Grisette beer is a low-alcohol beer that originated in the Belgian region of Hainaut. The term “grisette” has become increasingly common on brewery top lists in recent years, yet many people are unfamiliar with it.
So, what is this strange beer? Why is it becoming increasingly popular? The cryptic style, which was once on the verge of extinction, is frequently misinterpreted. In this article, we’ll dispel some myths about Grisette beer and show you how to make your tasty version at home.
What Is a Grisette Beer?
Grisettes are zesty beers that are crisp, medium/light-bodied, and easy to drink. It’s a wheat-based Belgian table beer with a light body and fruitful aroma.
Grisette is a traditional Belgian style that dates back to the late 1800s. Grisette, closely related to Belgian Saison, was created as a thirst-quenching beer for Belgian miners after a long day’s labor.
The beer shares connections with the Saison, a famous farmhouse ale. While the farm workers brewed the Saison, the Grisette beer was for local miners.
– General Characteristics
This light and session-able farmhouse ale with light hop flavor is a modern spin on a classic style. It’s a straw-colored brew with a crown and a fluffy white head. Furthermore, the nose bears notes of tropical fruit and lemongrass.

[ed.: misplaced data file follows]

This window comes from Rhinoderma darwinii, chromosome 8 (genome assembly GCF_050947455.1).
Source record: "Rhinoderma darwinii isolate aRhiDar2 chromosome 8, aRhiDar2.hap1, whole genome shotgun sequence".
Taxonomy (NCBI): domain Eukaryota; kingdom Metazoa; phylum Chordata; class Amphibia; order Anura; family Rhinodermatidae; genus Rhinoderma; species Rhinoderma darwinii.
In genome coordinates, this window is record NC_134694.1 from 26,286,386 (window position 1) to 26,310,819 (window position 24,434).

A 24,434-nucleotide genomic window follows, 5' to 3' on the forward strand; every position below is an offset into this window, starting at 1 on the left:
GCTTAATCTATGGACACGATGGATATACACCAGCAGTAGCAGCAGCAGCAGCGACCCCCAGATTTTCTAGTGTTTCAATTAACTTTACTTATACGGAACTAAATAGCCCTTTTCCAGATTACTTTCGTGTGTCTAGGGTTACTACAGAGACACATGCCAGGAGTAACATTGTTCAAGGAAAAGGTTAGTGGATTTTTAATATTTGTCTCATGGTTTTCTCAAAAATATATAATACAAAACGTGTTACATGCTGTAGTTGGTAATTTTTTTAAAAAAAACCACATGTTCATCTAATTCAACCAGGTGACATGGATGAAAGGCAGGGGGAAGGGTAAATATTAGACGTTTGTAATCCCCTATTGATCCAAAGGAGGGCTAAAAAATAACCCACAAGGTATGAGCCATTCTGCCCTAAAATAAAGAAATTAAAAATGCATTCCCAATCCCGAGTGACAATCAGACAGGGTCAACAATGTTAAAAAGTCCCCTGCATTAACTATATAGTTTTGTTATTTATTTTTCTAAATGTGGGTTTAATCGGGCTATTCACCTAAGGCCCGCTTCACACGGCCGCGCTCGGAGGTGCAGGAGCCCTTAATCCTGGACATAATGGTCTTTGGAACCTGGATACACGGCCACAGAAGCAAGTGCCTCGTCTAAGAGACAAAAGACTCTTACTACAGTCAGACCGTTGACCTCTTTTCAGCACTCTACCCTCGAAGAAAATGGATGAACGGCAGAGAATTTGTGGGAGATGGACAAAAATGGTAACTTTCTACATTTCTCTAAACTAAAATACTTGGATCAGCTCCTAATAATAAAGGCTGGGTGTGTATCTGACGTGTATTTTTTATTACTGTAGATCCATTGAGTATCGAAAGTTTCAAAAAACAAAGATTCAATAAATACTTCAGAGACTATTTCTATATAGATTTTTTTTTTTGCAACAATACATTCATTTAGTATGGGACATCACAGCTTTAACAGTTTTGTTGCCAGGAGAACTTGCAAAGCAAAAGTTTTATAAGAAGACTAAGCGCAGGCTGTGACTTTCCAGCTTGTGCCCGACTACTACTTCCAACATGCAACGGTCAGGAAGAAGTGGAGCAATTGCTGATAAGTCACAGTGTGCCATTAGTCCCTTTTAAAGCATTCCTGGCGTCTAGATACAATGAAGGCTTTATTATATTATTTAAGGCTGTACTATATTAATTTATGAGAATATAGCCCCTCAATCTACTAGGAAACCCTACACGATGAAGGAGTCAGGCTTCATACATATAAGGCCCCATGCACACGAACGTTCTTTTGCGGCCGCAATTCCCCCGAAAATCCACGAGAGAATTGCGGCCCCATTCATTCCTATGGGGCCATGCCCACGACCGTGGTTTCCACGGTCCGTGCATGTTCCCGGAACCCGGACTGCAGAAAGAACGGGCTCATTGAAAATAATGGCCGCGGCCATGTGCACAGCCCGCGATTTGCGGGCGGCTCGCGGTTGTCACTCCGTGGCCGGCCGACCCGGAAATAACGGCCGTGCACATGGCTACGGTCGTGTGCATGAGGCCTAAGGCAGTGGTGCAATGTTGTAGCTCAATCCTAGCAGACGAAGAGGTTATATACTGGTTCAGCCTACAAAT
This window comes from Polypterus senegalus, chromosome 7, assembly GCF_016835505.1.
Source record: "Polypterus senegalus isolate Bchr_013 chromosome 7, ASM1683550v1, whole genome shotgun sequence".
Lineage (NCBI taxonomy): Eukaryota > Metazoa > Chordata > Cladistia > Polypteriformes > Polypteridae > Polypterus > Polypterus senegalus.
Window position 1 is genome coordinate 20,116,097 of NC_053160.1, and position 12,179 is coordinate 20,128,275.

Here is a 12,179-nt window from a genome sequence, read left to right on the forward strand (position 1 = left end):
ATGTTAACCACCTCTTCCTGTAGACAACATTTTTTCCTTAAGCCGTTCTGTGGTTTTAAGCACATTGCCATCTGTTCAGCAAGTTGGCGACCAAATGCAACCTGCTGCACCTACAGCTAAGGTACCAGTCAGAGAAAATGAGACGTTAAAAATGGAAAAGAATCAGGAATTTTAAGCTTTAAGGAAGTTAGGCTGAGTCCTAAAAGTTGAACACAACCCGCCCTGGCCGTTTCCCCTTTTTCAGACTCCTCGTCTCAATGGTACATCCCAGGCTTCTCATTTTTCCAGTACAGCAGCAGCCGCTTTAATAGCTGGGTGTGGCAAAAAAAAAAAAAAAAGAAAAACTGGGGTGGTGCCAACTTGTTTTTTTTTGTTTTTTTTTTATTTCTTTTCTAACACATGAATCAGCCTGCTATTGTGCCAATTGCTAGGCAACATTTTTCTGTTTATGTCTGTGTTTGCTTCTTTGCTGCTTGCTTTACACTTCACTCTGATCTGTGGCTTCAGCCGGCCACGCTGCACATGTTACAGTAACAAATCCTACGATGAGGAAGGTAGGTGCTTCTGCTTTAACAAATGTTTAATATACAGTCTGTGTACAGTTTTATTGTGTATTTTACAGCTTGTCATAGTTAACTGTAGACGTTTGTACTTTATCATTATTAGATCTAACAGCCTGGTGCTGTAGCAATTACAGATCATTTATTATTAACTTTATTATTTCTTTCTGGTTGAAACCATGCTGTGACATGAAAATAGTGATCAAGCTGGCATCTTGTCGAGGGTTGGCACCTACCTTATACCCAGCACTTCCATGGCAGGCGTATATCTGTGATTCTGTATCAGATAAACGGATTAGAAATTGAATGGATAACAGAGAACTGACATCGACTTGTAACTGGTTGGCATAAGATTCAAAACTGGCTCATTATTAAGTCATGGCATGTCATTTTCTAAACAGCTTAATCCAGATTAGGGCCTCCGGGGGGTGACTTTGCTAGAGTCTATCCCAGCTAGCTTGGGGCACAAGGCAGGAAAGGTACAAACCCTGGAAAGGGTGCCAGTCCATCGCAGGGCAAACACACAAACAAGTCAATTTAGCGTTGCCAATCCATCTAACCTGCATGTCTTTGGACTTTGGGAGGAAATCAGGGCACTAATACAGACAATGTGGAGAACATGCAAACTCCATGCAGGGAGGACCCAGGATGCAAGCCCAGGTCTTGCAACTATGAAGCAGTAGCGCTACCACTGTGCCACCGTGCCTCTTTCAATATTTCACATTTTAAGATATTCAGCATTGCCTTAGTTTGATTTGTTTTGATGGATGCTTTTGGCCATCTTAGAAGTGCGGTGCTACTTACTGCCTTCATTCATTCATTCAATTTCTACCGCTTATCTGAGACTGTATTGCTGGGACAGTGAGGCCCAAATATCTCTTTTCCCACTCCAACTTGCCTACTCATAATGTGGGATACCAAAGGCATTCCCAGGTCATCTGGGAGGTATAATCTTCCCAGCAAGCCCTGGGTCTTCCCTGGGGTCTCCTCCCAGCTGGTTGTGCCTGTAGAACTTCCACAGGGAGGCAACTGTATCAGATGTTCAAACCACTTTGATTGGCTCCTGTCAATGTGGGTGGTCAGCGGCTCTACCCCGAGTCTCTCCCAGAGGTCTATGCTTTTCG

Mosaic and Hallertau Blanc hop combine to produce a Grisette beer with luscious citrus fruit and a dry finish. Despite its low gravity, the farmhouse richness makes brewing and enjoying this beer a lot of fun!
The Grisette beer is ready for a comeback, with a refreshing drinkability and farmhouse ale complexity at a session-friendly strength. As drinkers get accustomed to tart gose and become dissatisfied with attempts to homogenize Belgian witbiers, Grisette beer could become the Old World style that fascinates the craft brewing sector.
Features Of Grisette Beer
Here are the features of Grisette beer:
– Alcoholic Content
Grisette has a pale straw color and a 3 to 5 ABV percentage. It generally has a high level of carbonation (at least three volumes of CO2), which adds to its drinkability.
A high amount of wheat (or oats) — at least 30 percent to 60 percent — gives Grisette a hazy appearance, a spherical texture, and particular cereal tastes. Mostly, brewers use malted wheat to make Grisettes.
Did you know that brewers in the past used unmalted wheat to prepare Belgian beers? This is perhaps THE thing that differentiates Grisette beer from other beers and alcoholic drinks.
Consider Grisette beers as mini-saisons: light and dry, with minimal alcohol, bready, fruity with pear and lemon notes, sometimes from real fruit, and a hop-driven, herbal aftertaste. The flavor is light-bodied, with faint peppery flavors giving way to pleasant green and floral hop components.
The finish is quick and delicious. The hazy pale ale is brewed using a variety of grains, including spelt and oats, imparting texture and mild cereal tastes. Note that you may also feel aromas owing to guava and passion fruit’s flavors.